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What are lattice points exactly? For what purpose are they used in solid state chemistry?

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  • $\begingroup$ this link might help you $\endgroup$ – Freddy Aug 11 '14 at 16:32
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There are different types of lattices. A lattice point is a point in any of these lattices. Lattices are used to describe highly ordered systems such as crystals and some supersolids. I am unsure whether lattices can only describe periodic systems (see quasicrystals). However, I will be assuming that we are talking about periodic lattices. I will also be assuming that we are dealing with crystals.

Crystal Lattice

The crystal lattice is used to describe the lattice of a real crystal. A lattice point in a crystal lattice represents the position of a sodium ion or a chloride ion.

Bravais Lattice

Bravais lattices are more mathematical and abstract than crystal lattices. They are pretty much the same as crystal lattices. Unlike the crystal lattice, however, lattice points in the Bravais lattice no longer represent a position of a particular atom. Instead a lattice point represents a position in which an atom can be placed. In other words, a lattice point in a Bravais lattice is a point, which is equal and indistinguishable from any other another point. What matters in a Bravais lattice are not the points themselves, but how they are arranged (i.e. symmetry).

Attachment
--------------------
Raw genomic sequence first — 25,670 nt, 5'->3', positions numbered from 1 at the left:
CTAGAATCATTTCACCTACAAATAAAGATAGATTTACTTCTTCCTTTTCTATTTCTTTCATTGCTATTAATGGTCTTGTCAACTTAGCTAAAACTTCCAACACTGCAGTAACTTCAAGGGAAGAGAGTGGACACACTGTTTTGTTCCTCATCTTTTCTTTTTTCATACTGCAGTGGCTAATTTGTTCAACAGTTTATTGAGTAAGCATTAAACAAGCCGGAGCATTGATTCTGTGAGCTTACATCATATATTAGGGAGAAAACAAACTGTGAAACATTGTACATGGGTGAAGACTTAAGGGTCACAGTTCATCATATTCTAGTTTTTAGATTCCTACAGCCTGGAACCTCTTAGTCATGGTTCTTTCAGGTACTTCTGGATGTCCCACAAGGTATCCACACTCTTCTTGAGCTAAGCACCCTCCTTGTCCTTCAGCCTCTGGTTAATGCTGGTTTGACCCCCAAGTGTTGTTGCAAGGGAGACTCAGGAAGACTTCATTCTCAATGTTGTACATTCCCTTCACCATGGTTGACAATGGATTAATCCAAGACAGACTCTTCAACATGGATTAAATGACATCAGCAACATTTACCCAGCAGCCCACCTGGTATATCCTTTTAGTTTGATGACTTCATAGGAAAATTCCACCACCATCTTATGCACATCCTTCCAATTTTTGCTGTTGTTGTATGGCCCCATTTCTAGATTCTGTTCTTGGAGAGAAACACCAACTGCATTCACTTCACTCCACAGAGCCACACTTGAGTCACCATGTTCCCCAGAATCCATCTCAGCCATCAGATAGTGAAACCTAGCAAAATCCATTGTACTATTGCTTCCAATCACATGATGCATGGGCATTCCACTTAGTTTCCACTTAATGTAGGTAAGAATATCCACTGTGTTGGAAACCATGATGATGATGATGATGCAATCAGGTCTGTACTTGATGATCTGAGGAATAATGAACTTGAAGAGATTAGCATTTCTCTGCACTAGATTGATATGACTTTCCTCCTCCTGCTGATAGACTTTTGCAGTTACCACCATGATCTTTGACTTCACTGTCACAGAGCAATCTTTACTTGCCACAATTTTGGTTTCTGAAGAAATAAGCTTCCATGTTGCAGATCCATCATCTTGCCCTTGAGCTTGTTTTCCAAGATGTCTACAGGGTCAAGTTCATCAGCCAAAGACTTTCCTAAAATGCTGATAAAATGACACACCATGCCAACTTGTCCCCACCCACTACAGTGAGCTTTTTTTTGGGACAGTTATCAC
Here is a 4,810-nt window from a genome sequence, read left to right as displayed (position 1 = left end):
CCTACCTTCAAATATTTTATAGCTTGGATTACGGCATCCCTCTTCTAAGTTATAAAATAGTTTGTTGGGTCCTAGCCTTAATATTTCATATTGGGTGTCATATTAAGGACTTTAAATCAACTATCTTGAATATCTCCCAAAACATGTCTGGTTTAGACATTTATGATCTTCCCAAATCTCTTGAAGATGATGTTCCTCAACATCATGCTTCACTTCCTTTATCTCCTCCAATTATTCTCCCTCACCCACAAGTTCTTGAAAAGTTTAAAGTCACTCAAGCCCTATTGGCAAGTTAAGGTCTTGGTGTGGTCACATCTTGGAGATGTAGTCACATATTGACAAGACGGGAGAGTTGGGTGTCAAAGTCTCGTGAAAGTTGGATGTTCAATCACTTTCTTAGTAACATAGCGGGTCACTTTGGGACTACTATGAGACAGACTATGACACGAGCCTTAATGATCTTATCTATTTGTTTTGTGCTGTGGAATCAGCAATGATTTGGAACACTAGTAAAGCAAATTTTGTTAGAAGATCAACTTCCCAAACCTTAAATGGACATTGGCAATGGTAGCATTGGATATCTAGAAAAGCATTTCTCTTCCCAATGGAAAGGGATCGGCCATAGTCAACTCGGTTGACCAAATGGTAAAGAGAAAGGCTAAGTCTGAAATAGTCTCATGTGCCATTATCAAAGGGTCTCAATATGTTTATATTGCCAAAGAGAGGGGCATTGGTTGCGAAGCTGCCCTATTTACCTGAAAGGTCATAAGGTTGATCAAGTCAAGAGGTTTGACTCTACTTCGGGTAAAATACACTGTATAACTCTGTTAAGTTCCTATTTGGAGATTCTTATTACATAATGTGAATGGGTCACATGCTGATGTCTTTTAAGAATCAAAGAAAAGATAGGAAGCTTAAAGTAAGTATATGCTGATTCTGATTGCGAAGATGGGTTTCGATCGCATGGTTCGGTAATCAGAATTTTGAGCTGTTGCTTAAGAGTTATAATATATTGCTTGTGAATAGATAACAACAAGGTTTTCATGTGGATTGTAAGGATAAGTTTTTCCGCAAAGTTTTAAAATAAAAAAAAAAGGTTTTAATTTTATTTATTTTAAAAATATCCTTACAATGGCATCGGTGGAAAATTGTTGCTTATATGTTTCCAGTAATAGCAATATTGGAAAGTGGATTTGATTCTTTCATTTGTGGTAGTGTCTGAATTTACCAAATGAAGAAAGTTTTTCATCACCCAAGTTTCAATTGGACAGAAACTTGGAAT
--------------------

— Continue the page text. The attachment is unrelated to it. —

Reciprocal Lattice

The Reciprocal Lattice is the Fourier Transform of either the crystal lattice or a Bravais Lattice. More often than not, it is used to refer to the Fourier Transform of the Bravais Lattice. More of that is explained in physics SE. However, I personally think that this video explains it better. A lattice point here can represent an atom or a point, depending on the context.

Finally, as mentioned by other posts, these points can be vacant. Hope that helps.

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  • $\begingroup$ "A lattice point in a crystal lattice represents the position of a sodium ion or a chloride ion." don't really understand what you mean by this - are you referring specifically to the structure of NaCl? $\endgroup$ – orthocresol Jun 23 '17 at 6:52
  • $\begingroup$ @orthocresol I meant it as an example. In other words, it represents the position of a real atom in a real crystal( e.g. a Na ion in a NaCl crystal) $\endgroup$ – CoffeeIsLife Jun 24 '17 at 17:31
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Lattice Points are the points in a crystal lattice where atoms or ions can be placed. Lattice Points can be vancant. (See Crystal Defects.)

How many Lattice Points are there in each of the Unit Cells?

Its depends on which type of Unit Cell we are talking about.

See this for full refrence of Unit Cells including their types.

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Lattice points are the positions (or coordinates if you wish) where you can place an atom. Therefore you can find either atoms or vacancies in the lattice points of a crystal structure. I dont quite understand what you mean by "How many Lattice Points are there is each of the Unit Cells?"

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The points in a crystal lattice, representing the positions of structural units(atoms,molecules or ions) in the representative crystal are called lattice points . Each lattice point in the crystal has the same environment as the structural units have in the real crystal. How many lattice point in the unit cell, depend on the type of crystal .

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protected by orthocresol Jun 23 '17 at 6:51

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